In recent years lamps having one or more light emitting diodes (LEDs) have replaced filament lamps and low intensity discharge lamps such as fluorescent lamps. As the power capability of such LEDs has increased, so LEDs have come to be used in outdoor lighting such as street lighting and stadium lighting where considerable powers (for example in excess of 1 kW) are required.

Clearly, as the word "diode" implies, LEDs are DC (or unidirectional current) devices. In addition, a LED has a positive resistance characteristic (in which the resistance varies with the current flowing through the LED). As DC devices, where LEDs are supplied from the AC mains, there is normally a rectifier of some description supplied by the mains and the LEDs (together with their drivers or control circuits) are powered by the output of the rectifier. As a consequence, the DC control circuits for LED lamps are completely different from the AC control circuits for HID lamps.

One example of a high powered LED has a nominal voltage of 6V and draws a nominal current of 2.1 A. However, the LED can have a current of up to 4.8A. A LED lamp fixture may typically include 24 such LEDs connected in series. Such a LED lamp fixture has an operating voltage of 150V and a nominal operating current of 2.1 A giving a lamp power of approximately 315W and a light output of 30,000 Lumens. In some cases matched LEDs are connected in parallel, in which case the total current is shared.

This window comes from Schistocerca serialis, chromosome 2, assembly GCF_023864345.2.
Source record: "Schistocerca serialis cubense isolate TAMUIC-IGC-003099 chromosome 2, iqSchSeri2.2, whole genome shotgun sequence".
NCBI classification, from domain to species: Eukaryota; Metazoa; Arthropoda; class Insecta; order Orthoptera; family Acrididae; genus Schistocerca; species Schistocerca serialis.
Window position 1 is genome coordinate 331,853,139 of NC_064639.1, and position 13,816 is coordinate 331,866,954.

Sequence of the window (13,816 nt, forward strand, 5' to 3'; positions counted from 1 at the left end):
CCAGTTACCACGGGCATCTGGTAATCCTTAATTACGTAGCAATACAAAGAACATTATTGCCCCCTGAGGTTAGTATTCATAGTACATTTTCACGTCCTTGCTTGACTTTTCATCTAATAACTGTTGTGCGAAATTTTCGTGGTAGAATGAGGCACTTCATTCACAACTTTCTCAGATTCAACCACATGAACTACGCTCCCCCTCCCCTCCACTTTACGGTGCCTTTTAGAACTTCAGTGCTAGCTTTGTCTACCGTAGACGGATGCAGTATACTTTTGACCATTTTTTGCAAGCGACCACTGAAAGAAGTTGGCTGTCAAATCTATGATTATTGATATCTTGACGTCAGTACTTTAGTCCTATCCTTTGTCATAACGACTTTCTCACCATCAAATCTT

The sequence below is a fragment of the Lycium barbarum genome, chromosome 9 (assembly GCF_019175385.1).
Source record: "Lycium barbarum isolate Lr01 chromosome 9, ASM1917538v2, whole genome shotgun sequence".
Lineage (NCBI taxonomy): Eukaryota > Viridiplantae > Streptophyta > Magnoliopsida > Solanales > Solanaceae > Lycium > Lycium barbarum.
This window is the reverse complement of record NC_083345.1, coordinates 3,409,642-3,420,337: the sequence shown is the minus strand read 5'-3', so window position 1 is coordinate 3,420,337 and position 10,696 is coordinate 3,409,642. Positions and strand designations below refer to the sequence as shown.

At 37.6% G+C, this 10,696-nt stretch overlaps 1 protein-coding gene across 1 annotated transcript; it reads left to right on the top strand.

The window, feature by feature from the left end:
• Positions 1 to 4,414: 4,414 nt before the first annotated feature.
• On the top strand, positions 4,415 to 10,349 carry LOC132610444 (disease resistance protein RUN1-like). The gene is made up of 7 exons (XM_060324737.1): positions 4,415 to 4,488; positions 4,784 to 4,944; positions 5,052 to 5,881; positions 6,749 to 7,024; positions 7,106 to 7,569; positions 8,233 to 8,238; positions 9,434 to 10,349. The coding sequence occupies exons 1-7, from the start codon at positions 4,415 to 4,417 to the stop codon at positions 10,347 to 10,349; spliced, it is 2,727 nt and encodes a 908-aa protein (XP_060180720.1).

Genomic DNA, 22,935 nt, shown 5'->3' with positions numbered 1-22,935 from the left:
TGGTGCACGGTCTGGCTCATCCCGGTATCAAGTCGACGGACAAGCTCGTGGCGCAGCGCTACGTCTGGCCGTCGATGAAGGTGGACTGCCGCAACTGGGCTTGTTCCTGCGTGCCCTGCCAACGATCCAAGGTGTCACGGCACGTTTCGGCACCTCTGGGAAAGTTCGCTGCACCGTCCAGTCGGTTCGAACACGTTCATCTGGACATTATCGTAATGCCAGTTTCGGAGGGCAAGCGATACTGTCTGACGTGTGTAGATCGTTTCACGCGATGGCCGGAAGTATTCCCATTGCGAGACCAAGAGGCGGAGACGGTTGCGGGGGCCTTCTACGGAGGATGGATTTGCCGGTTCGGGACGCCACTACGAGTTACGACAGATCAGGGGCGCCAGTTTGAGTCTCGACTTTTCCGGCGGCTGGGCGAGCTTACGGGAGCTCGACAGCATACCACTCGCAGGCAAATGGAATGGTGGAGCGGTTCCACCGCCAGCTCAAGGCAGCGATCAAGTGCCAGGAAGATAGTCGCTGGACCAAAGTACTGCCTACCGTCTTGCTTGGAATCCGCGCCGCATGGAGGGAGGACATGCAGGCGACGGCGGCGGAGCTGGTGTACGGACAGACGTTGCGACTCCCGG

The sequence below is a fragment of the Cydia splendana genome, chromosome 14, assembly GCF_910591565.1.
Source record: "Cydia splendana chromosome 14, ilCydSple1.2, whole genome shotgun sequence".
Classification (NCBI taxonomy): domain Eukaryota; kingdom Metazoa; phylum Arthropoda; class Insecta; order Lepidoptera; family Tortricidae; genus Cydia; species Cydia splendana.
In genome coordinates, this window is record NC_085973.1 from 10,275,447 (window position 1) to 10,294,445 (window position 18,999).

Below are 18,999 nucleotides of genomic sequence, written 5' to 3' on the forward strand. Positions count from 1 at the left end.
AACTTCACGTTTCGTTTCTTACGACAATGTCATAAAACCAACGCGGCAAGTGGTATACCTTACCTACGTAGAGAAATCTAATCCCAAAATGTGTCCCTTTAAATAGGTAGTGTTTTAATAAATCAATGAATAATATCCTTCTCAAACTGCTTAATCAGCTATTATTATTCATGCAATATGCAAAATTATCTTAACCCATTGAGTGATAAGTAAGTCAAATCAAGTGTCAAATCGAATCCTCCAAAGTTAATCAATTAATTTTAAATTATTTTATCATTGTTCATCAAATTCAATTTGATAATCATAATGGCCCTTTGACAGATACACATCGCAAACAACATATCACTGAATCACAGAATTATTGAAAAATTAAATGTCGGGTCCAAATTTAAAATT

Another example of a high powered LED has 36 LEDs in one string, has a nominal voltage of 225V, a nominal current of 2.1 A, a nominal wattage of 475W and a light output of 45,000 Lumens. Normally a control circuit in the form of an electronic driver of some kind (either a constant current circuit and/or a constant voltage circuit) is required to maintain the LED current within its rated limits. This control circuit is connected between the rectifier and the LEDs and in its simplest form comprises a single resistor. In addition, the output of the rectifier may have an unacceptable ripple and therefore a filter including one or more capacitors can be connected between the rectifier and the LED.

Where some further control function, such as dimming, is required then this is carried out by a control circuit connected between the rectifier and the LEDs. For example, pulse width modulation (PWM) is often used to control the brightness of LEDs. Thus a control circuit in the form of a PWM modulator is connected between the rectifier and the LEDs.

A particular problem with the above-mentioned prior art is that the drivers or control circuits normally include one or more electrolytic capacitors having high levels of capacitance. This has the consequence of very high initial transient currents at starting since the capacitor(s) require large amounts of charge in order to reach their operating voltage. Prior art novelty searches carried out after the conception of the present invention have disclosed US Patent No 9, 497, 811 (Schijffelen) which is illustrative of this prior art. All control is carried out between the rectifier and the string of LEDs.